Secrets for Bringing Out the Best in Your Music Students
Forming personal connections is the Number One, best thing you can do as a music educator to bring out the best in your students. When students feel connected and seen by their teachers and mentors, they automatically invest more in their work.
So, with that formative idea in mind, let’s explore some of the ways you can get to know students better and build a more collaborative spirit within the class or group, which is the second best thing you can do to keep your students inspired to be their best.
Learn more about their lives outside the music classroom or orchestra
Have you ever encountered a history or science teacher who was blown away by one of your orchestra or band members because, “Student X doesn’t do anything in my class, but it was amazing to see them play like that. I didn’t know they had it in them.” Sometimes, we see students at their worst when we teach a subject they don’t like, and it requires getting to know them outside the subject in order to view them as more well-rounded individuals.
Spend class or practice time at the beginning of each year, or after a break, letting the bows take a rest as you spend time learning more about each of your students. Have them fill out index cards, answering questions – some normal, some whacky – so you get to know things you wouldn’t have learned otherwise. For example:
- My favorite food is…
- If I could travel anywhere in the world I would go to…
- My dream job is…
- If I didn’t play the X, I’d play the X or the X…
- If I could be any animal, I would be a…
- Besides lunch and break, my favorite subject in school is…
- My current favorite song is…
Then, spend some time reading these index cards at lunch or after work. You’ll be amazed what you learn and how it affects your perception of each of your students.
Create a sense of collaboration
The more students are invested in the group, the more they’ll step up to the group’s expectations. There are plenty of ways you can do this.
Do more ensemble practice work
Often, instrumentalists only hear their part. Practicing in ensembles allows them closer access to the blend. When practicing and playing in an ensemble, students don’t feel so on-the-spot and they get to hear how amazing their part sounds in a group (very helpful for cellists and basses who often play supporting roles to the violins). Alternating between letting students choose their groups, and assigning groups based on ability, makes for more well-rounded bonding.
Let them play their own music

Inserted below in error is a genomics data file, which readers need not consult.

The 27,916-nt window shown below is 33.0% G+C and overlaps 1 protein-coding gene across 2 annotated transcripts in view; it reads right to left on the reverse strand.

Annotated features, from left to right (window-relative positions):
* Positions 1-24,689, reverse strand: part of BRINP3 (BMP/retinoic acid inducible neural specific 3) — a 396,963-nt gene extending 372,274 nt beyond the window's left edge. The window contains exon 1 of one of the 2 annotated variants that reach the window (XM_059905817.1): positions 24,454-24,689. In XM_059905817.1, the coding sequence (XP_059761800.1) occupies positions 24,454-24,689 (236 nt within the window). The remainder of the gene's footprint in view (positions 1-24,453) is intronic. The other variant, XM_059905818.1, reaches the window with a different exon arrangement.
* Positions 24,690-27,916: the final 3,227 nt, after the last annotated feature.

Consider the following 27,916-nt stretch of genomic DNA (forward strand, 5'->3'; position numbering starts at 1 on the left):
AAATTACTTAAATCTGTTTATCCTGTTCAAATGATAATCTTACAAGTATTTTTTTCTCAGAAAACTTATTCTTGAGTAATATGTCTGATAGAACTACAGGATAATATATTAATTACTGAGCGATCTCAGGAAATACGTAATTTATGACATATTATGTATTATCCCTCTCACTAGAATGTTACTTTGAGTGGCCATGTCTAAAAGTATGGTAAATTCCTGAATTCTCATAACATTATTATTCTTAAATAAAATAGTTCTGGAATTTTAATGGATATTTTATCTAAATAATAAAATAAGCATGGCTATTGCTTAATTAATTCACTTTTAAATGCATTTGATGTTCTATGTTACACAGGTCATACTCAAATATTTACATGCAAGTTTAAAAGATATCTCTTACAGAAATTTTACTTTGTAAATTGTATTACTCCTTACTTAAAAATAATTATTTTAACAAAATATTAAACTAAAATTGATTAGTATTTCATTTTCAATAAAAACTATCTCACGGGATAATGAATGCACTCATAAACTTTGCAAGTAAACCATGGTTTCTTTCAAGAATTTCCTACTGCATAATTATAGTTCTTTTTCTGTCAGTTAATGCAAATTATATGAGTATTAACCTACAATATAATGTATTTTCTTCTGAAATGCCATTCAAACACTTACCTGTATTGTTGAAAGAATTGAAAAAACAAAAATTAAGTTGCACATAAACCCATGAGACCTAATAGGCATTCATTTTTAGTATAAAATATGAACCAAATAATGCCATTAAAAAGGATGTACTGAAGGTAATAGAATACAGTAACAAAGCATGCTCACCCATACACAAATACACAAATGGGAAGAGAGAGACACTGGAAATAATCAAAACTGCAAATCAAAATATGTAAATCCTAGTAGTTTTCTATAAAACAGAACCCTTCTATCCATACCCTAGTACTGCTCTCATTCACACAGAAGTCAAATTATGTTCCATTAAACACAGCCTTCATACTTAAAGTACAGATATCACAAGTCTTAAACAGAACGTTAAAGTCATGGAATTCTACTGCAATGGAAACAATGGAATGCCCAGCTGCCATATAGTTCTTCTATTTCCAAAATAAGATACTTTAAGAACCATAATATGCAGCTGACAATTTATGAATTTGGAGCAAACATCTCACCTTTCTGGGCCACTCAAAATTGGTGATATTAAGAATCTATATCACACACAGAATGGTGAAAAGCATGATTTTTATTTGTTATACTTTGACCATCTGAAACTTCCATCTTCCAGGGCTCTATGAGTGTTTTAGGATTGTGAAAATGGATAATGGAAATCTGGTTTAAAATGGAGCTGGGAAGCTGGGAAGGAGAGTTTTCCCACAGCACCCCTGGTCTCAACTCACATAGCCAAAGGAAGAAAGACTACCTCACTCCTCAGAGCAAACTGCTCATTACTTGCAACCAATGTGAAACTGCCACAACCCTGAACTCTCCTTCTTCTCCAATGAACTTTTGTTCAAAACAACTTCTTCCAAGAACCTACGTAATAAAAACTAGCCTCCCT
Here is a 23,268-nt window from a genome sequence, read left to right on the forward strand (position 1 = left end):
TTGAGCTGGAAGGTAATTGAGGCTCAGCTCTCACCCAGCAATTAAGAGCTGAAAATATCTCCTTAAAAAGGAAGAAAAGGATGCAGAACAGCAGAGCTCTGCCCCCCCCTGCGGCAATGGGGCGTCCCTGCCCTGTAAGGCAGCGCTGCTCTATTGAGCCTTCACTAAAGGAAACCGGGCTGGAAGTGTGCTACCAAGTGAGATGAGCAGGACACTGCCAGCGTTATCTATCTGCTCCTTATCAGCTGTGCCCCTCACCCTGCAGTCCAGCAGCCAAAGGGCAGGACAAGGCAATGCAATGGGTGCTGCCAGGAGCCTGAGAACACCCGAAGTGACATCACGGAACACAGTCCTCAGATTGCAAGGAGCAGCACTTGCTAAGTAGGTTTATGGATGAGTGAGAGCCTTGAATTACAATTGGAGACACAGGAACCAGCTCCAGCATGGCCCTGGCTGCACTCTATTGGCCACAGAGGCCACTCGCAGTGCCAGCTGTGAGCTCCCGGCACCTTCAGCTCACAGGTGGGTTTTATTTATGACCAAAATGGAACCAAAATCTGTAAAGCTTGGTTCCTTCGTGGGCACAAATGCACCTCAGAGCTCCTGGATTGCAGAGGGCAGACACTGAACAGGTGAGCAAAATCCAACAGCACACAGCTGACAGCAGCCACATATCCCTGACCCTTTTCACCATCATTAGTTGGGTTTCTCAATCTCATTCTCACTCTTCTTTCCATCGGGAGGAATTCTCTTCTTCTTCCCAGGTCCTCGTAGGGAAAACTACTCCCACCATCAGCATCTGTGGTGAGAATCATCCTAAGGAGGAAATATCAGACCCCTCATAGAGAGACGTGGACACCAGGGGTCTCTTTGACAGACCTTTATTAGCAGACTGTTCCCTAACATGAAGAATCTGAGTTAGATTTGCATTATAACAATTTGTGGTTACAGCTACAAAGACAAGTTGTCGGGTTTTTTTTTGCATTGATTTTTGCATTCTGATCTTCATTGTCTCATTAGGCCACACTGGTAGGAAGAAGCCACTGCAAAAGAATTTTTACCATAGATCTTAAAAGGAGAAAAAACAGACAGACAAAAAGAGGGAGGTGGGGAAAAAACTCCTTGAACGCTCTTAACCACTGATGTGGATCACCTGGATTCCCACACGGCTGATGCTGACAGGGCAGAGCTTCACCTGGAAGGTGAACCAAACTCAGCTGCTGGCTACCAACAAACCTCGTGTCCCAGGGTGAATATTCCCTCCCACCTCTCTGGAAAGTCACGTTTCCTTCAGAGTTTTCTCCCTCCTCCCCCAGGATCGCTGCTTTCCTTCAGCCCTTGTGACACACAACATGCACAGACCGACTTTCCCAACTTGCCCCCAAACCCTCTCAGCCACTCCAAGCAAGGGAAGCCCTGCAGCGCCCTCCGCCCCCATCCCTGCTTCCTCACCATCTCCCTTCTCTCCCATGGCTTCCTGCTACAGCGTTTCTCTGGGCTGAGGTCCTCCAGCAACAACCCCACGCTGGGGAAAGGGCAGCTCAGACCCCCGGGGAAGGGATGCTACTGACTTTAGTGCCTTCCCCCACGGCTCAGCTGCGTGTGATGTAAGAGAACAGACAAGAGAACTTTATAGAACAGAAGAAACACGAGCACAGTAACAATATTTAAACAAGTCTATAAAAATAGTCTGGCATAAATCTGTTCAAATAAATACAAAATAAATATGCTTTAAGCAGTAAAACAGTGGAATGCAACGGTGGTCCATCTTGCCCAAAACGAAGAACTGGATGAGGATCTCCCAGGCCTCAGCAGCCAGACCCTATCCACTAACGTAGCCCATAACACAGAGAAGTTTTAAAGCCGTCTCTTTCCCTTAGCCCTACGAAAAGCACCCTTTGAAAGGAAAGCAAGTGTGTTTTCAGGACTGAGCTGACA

There are so many free music resources online, many of which offer free or very affordable arrangements of contemporary songs. Use these in class (along with other fun, digital learning tools) and let students choose some of their favorites. Getting to play songs they enjoy makes students more willing to play the pieces you select for them.
Allow time for both improvisation and composition
When students master improvisation, they automatically cultivate better musicianship via a more innate sense of note and harmonic relationships. Do spend time allowing students to build their improvisation skills. A bonus tip is that this also helps to quiet pre-concert anxiety because they have more confidence in how to “fake it ‘til they make it” back with the group.
You may be surprised how adept some of your students are at improve and composition, which lends itself to teaching them more about composing and arranging.
Take them to see current, relevant Greats in concert
If you’re having a difficult time getting students fired up about Bach and Haydn, it might be time to keep your ear to the ground about some of the most relevant, string musician Greats, known for their hip takes on classical string instruments.
Examples of these include:
- 2 Cellos
- Black Violin
- Amadéus Leopold (a.k.a. Hahn Binh)
- Charnett Moffett (bassist)
- Lindsey Stirling (violin)
- Damien Escobar (violin)
Each of these string musicians are deeply rooted in classical techniques but also bring their own special flavor to their work. Seeing that relationship in person inspires students to work harder on the “boring technical/theory stuff,” giving them the ability to develop their “special flavor” over time.
Developing deep connections with and throughout your student group, allowing them to shine in their own special ways, and giving them the opportunity to see string instruments in all their various expressions, helps to bring out the best in your music students.
Sponsored by Thomastik-Infeld